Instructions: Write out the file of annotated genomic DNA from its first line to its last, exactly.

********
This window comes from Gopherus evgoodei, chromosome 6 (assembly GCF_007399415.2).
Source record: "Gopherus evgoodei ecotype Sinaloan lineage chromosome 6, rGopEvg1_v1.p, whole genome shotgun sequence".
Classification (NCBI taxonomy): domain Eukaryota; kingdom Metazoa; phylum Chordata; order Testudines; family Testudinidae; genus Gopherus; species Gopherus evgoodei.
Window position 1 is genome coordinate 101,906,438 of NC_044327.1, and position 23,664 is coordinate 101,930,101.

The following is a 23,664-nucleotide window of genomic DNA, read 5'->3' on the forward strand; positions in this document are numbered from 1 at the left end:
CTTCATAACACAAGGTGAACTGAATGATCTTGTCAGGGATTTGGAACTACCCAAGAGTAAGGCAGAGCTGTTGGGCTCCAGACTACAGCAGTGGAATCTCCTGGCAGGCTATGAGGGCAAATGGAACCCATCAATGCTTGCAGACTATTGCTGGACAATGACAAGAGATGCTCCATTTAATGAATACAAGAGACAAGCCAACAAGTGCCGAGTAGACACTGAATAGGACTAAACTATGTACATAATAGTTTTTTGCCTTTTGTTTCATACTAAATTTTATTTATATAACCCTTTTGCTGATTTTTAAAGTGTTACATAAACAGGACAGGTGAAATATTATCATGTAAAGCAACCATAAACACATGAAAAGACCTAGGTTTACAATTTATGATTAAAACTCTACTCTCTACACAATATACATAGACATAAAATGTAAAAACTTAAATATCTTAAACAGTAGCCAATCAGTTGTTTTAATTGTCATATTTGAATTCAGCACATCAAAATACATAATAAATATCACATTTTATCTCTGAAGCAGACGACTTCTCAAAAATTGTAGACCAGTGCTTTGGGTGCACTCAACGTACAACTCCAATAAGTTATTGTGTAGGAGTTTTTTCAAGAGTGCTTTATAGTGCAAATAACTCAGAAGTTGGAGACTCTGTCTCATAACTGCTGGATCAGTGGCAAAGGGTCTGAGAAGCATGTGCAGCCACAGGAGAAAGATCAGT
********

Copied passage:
This window comes from Gopherus evgoodei, chromosome 6 (assembly GCF_007399415.2).
Source record: "Gopherus evgoodei ecotype Sinaloan lineage chromosome 6, rGopEvg1_v1.p, whole genome shotgun sequence".
Classification (NCBI taxonomy): domain Eukaryota; kingdom Metazoa; phylum Chordata; order Testudines; family Testudinidae; genus Gopherus; species Gopherus evgoodei.
Window position 1 is genome coordinate 101,906,438 of NC_044327.1, and position 23,664 is coordinate 101,930,101.

The following is a 23,664-nucleotide window of genomic DNA, read 5'->3' on the forward strand; positions in this document are numbered from 1 at the left end:
CTTCATAACACAAGGTGAACTGAATGATCTTGTCAGGGATTTGGAACTACCCAAGAGTAAGGCAGAGCTGTTGGGCTCCAGACTACAGCAGTGGAATCTCCTGGCAGGCTATGAGGGCAAATGGAACCCATCAATGCTTGCAGACTATTGCTGGACAATGACAAGAGATGCTCCATTTAATGAATACAAGAGACAAGCCAACAAGTGCCGAGTAGACACTGAATAGGACTAAACTATGTACATAATAGTTTTTTGCCTTTTGTTTCATACTAAATTTTATTTATATAACCCTTTTGCTGATTTTTAAAGTGTTACATAAACAGGACAGGTGAAATATTATCATGTAAAGCAACCATAAACACATGAAAAGACCTAGGTTTACAATTTATGATTAAAACTCTACTCTCTACACAATATACATAGACATAAAATGTAAAAACTTAAATATCTTAAACAGTAGCCAATCAGTTGTTTTAATTGTCATATTTGAATTCAGCACATCAAAATACATAATAAATATCACATTTTATCTCTGAAGCAGACGACTTCTCAAAAATTGTAGACCAGTGCTTTGGGTGCACTCAACGTACAACTCCAATAAGTTATTGTGTAGGAGTTTTTTCAAGAGTGCTTTATAGTGCAAATAACTCAGAAGTTGGAGACTCTGTCTCATAACTGCTGGATCAGTGGCAAAGGGTCTGAGAAGCATGTGCAGCCACAGGAGAAAGATCAGT